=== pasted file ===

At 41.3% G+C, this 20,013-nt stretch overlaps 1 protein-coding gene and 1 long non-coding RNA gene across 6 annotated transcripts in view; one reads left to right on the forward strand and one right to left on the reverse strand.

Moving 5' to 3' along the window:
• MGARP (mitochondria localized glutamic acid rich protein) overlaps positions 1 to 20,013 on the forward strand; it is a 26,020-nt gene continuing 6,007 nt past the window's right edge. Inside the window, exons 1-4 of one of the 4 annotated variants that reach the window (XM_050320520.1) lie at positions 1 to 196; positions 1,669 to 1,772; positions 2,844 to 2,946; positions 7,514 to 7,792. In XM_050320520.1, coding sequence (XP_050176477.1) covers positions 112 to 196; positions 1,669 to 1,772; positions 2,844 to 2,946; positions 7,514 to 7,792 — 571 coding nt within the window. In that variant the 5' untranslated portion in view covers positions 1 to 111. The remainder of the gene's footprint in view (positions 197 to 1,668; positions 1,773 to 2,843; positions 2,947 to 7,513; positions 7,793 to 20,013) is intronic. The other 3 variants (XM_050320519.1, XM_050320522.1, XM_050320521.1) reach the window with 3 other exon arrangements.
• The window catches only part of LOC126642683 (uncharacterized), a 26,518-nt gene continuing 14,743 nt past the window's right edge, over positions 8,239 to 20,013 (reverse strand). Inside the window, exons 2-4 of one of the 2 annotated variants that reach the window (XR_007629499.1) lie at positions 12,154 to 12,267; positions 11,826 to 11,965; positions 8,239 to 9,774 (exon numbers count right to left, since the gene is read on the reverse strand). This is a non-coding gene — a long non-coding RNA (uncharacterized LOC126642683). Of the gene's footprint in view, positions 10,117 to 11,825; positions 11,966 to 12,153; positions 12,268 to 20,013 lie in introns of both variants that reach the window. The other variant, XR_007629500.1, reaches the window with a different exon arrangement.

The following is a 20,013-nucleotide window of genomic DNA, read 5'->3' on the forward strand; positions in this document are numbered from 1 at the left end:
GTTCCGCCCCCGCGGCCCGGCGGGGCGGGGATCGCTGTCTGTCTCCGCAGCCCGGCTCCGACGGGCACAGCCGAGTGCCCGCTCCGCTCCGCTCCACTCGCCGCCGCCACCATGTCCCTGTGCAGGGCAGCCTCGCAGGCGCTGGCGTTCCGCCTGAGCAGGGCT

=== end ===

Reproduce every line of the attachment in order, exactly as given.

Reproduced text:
At 41.3% G+C, this 20,013-nt stretch overlaps 1 protein-coding gene and 1 long non-coding RNA gene across 6 annotated transcripts in view; one reads left to right on the forward strand and one right to left on the reverse strand.

Moving 5' to 3' along the window:
• MGARP (mitochondria localized glutamic acid rich protein) overlaps positions 1 to 20,013 on the forward strand; it is a 26,020-nt gene continuing 6,007 nt past the window's right edge. Inside the window, exons 1-4 of one of the 4 annotated variants that reach the window (XM_050320520.1) lie at positions 1 to 196; positions 1,669 to 1,772; positions 2,844 to 2,946; positions 7,514 to 7,792. In XM_050320520.1, coding sequence (XP_050176477.1) covers positions 112 to 196; positions 1,669 to 1,772; positions 2,844 to 2,946; positions 7,514 to 7,792 — 571 coding nt within the window. In that variant the 5' untranslated portion in view covers positions 1 to 111. The remainder of the gene's footprint in view (positions 197 to 1,668; positions 1,773 to 2,843; positions 2,947 to 7,513; positions 7,793 to 20,013) is intronic. The other 3 variants (XM_050320519.1, XM_050320522.1, XM_050320521.1) reach the window with 3 other exon arrangements.
• The window catches only part of LOC126642683 (uncharacterized), a 26,518-nt gene continuing 14,743 nt past the window's right edge, over positions 8,239 to 20,013 (reverse strand). Inside the window, exons 2-4 of one of the 2 annotated variants that reach the window (XR_007629499.1) lie at positions 12,154 to 12,267; positions 11,826 to 11,965; positions 8,239 to 9,774 (exon numbers count right to left, since the gene is read on the reverse strand). This is a non-coding gene — a long non-coding RNA (uncharacterized LOC126642683). Of the gene's footprint in view, positions 10,117 to 11,825; positions 11,966 to 12,153; positions 12,268 to 20,013 lie in introns of both variants that reach the window. The other variant, XR_007629500.1, reaches the window with a different exon arrangement.

The following is a 20,013-nucleotide window of genomic DNA, read 5'->3' on the forward strand; positions in this document are numbered from 1 at the left end:
GTTCCGCCCCCGCGGCCCGGCGGGGCGGGGATCGCTGTCTGTCTCCGCAGCCCGGCTCCGACGGGCACAGCCGAGTGCCCGCTCCGCTCCGCTCCACTCGCCGCCGCCACCATGTCCCTGTGCAGGGCAGCCTCGCAGGCGCTGGCGTTCCGCCTGAGCAGGGCT